I realize that the ordinary blow by blow narration from birth to the present is unavailable to me, partly because I have blocked memories from childhood abuse, both emotional and sexual, but also because I don’t remember some things that were essential to a chronological telling. Besides, I am older now with spotty and elusive memory quirks called “senior moments.” And these days the right side of my cranium is always asleep. The doctors and physical therapist see nothing on the MRIs and Cat scans, but I live with this gripping numbness above my right ear and a vacuous buzz in it. But that is a small price to pay for having my glorious life. My waking experience is glorious. I am walking neon of the Touch of God. I am the Light, a glowing Soul, alive. Transformed by the proverbial “dark night of the soul,” I must necessarily used the self-definitions that have brought me to public notice as well as to this phase of my life, but I see myself as having been transformed by fire, blasted by a brilliant, merciful light, I stood momentarily at the door of heaven with the Thundering whisper of God reverberating in my ears.
It was an initiation by serpentine fire.
I began this essay at midnight in February, 2005. I was in Oakland, California. At that time, Oakland was the latest of my several habitats since the lightning injured my finances and ability to work. Like the undertow of a tsunami, it slid underneath my life and drug the land I stood on out to sea. I pause now as I did that evening to gather my thoughts, to surrender to the impulse to write–again–finally. From the mundane numb occupation of watching cop shows with unseeing eyes, I raised myself to a meditation on that evening and meditated for a few minutes. In that short silence, I had a vision. This poem-like bit of free-writing followed:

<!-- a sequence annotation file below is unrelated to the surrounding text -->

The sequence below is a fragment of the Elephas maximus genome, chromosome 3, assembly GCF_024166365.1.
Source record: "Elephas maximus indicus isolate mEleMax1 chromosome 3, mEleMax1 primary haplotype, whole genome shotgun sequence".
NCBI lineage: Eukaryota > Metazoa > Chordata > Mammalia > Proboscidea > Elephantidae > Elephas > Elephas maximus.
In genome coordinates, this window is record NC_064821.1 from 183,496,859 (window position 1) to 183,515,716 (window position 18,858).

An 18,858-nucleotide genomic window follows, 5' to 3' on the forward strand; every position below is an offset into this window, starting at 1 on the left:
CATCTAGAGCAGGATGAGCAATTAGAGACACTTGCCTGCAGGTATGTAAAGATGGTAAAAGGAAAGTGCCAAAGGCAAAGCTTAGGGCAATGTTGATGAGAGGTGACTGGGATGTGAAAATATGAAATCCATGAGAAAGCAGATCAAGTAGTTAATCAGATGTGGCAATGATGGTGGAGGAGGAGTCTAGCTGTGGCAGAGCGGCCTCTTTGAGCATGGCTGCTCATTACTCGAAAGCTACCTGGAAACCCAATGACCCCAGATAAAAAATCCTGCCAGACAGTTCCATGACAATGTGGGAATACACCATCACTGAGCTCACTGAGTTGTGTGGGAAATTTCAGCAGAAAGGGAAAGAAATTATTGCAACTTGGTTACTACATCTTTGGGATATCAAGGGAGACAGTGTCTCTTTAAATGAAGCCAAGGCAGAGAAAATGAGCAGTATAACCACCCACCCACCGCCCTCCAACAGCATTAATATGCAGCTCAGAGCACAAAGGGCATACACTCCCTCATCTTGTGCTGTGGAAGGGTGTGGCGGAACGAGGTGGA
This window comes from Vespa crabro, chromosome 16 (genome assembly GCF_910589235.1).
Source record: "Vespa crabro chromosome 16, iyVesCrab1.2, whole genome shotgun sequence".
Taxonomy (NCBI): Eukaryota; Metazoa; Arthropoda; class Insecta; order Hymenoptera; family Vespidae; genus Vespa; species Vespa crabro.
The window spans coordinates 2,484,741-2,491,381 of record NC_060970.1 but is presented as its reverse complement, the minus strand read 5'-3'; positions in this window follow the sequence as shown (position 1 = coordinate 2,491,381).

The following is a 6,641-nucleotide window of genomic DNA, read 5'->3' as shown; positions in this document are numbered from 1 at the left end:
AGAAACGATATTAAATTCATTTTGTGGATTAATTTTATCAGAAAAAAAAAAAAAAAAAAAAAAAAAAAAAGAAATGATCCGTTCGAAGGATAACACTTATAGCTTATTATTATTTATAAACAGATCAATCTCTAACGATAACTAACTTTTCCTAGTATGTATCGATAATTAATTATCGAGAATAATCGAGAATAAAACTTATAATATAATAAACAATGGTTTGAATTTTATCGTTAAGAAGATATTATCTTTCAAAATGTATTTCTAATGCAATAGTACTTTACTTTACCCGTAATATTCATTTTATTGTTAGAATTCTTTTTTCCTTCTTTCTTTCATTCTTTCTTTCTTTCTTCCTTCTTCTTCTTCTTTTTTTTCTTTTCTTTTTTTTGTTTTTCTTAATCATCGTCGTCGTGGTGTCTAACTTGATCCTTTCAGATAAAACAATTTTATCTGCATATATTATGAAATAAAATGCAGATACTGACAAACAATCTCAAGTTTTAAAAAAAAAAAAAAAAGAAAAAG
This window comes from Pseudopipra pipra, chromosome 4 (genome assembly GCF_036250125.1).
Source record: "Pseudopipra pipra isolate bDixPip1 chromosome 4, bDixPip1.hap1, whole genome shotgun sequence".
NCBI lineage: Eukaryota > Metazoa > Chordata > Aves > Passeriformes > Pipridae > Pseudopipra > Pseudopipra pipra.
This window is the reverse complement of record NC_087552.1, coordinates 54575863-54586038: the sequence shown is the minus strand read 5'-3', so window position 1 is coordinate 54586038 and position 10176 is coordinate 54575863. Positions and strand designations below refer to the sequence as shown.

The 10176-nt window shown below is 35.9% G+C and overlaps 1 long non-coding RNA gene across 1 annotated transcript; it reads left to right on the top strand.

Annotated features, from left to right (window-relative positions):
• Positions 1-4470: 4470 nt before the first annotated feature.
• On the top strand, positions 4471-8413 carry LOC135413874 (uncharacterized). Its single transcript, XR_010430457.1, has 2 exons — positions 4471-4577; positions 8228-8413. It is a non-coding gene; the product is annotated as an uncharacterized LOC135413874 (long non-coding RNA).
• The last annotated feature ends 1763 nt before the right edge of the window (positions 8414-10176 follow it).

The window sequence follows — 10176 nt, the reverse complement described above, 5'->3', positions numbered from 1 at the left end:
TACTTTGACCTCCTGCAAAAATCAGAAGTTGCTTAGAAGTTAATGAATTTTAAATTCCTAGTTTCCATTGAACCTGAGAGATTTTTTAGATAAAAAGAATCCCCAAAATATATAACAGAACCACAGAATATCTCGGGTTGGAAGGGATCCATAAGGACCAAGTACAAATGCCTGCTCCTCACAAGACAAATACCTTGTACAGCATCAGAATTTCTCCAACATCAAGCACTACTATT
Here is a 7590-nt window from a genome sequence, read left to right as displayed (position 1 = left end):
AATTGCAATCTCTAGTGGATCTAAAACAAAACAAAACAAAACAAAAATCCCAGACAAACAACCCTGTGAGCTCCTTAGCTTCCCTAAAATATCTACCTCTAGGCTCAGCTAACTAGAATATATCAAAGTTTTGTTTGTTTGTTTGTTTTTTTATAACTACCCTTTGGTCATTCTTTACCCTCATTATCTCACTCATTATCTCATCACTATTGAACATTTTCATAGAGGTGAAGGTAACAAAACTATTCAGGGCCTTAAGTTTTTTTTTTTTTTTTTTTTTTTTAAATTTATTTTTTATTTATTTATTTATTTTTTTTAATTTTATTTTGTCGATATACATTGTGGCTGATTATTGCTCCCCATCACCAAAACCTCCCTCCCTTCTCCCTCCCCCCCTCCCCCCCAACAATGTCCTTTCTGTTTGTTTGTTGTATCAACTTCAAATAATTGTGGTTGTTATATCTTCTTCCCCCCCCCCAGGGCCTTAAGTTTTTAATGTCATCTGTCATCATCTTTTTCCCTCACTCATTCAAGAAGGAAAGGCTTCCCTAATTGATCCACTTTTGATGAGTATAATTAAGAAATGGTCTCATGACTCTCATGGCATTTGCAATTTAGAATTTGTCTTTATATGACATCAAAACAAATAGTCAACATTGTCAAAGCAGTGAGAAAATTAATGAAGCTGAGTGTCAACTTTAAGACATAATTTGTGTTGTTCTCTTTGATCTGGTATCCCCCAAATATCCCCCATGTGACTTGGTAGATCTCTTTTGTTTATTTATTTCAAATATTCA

In the dark of myself I dove into the ocean of the void and swam
The deep black was as thin as India ink, and as light weight as silk.
I swam fluidly, easily enjoying the presence of joy and the solitude of being.
Then, a huge sperm whale arose from the formlessness of the blackness
Taking shaped as it emerged, leveling, paralleling me in the water
Just enough to lock one giant, gray blue eye on me as we swam
Side by side. I seemed to be as big and facile in the endless dark sea as was
The whale. I did not fear or even flinch at its appearance or presence.
Shortly, it dove—sounding—sea men call it—when whales head downward
Into the depths of the deep. I followed it down into he utter depths of the
“Waters” (for lack of a better word). I followed going league for league
Into my inner worlds, not sure what it was telling me….
I know that the whale is a symbol of the ages beyond the history of the Land.
I know that my diving down, accessing my Own deeply guarded–perhaps sacred
—knowledge Soul History is also Symbolic.